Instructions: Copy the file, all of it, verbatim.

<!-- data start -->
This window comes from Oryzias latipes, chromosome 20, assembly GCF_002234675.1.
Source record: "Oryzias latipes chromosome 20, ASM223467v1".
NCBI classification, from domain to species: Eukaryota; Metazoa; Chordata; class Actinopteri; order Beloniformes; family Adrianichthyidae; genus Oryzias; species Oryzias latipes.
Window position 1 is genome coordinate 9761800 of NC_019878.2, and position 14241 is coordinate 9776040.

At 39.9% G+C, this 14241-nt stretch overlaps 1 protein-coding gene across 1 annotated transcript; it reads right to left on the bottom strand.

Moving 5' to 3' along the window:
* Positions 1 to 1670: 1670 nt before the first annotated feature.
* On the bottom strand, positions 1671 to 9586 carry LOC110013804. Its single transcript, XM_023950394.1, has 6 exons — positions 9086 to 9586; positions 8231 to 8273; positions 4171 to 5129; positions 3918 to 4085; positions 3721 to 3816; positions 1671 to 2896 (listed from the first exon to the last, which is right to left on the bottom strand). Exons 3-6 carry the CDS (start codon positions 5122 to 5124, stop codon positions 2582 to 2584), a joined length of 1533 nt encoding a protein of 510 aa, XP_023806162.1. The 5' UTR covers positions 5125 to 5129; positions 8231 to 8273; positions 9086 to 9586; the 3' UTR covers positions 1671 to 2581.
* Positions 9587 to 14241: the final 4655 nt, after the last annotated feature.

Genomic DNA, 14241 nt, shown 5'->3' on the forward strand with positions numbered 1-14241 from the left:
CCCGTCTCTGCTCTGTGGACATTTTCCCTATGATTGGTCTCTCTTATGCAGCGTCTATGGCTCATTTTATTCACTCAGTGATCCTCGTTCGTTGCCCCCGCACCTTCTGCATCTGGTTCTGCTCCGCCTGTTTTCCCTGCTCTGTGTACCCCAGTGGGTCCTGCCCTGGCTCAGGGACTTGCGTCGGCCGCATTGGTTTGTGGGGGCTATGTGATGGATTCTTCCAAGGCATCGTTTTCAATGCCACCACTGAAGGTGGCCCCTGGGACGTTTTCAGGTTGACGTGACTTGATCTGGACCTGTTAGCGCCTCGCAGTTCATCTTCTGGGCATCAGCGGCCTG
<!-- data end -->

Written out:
This window comes from Oryzias latipes, chromosome 20, assembly GCF_002234675.1.
Source record: "Oryzias latipes chromosome 20, ASM223467v1".
NCBI classification, from domain to species: Eukaryota; Metazoa; Chordata; class Actinopteri; order Beloniformes; family Adrianichthyidae; genus Oryzias; species Oryzias latipes.
Window position 1 is genome coordinate 9761800 of NC_019878.2, and position 14241 is coordinate 9776040.

At 39.9% G+C, this 14241-nt stretch overlaps 1 protein-coding gene across 1 annotated transcript; it reads right to left on the bottom strand.

Moving 5' to 3' along the window:
* Positions 1 to 1670: 1670 nt before the first annotated feature.
* On the bottom strand, positions 1671 to 9586 carry LOC110013804. Its single transcript, XM_023950394.1, has 6 exons — positions 9086 to 9586; positions 8231 to 8273; positions 4171 to 5129; positions 3918 to 4085; positions 3721 to 3816; positions 1671 to 2896 (listed from the first exon to the last, which is right to left on the bottom strand). Exons 3-6 carry the CDS (start codon positions 5122 to 5124, stop codon positions 2582 to 2584), a joined length of 1533 nt encoding a protein of 510 aa, XP_023806162.1. The 5' UTR covers positions 5125 to 5129; positions 8231 to 8273; positions 9086 to 9586; the 3' UTR covers positions 1671 to 2581.
* Positions 9587 to 14241: the final 4655 nt, after the last annotated feature.

Genomic DNA, 14241 nt, shown 5'->3' on the forward strand with positions numbered 1-14241 from the left:
CCCGTCTCTGCTCTGTGGACATTTTCCCTATGATTGGTCTCTCTTATGCAGCGTCTATGGCTCATTTTATTCACTCAGTGATCCTCGTTCGTTGCCCCCGCACCTTCTGCATCTGGTTCTGCTCCGCCTGTTTTCCCTGCTCTGTGTACCCCAGTGGGTCCTGCCCTGGCTCAGGGACTTGCGTCGGCCGCATTGGTTTGTGGGGGCTATGTGATGGATTCTTCCAAGGCATCGTTTTCAATGCCACCACTGAAGGTGGCCCCTGGGACGTTTTCAGGTTGACGTGACTTGATCTGGACCTGTTAGCGCCTCGCAGTTCATCTTCTGGGCATCAGCGGCCTG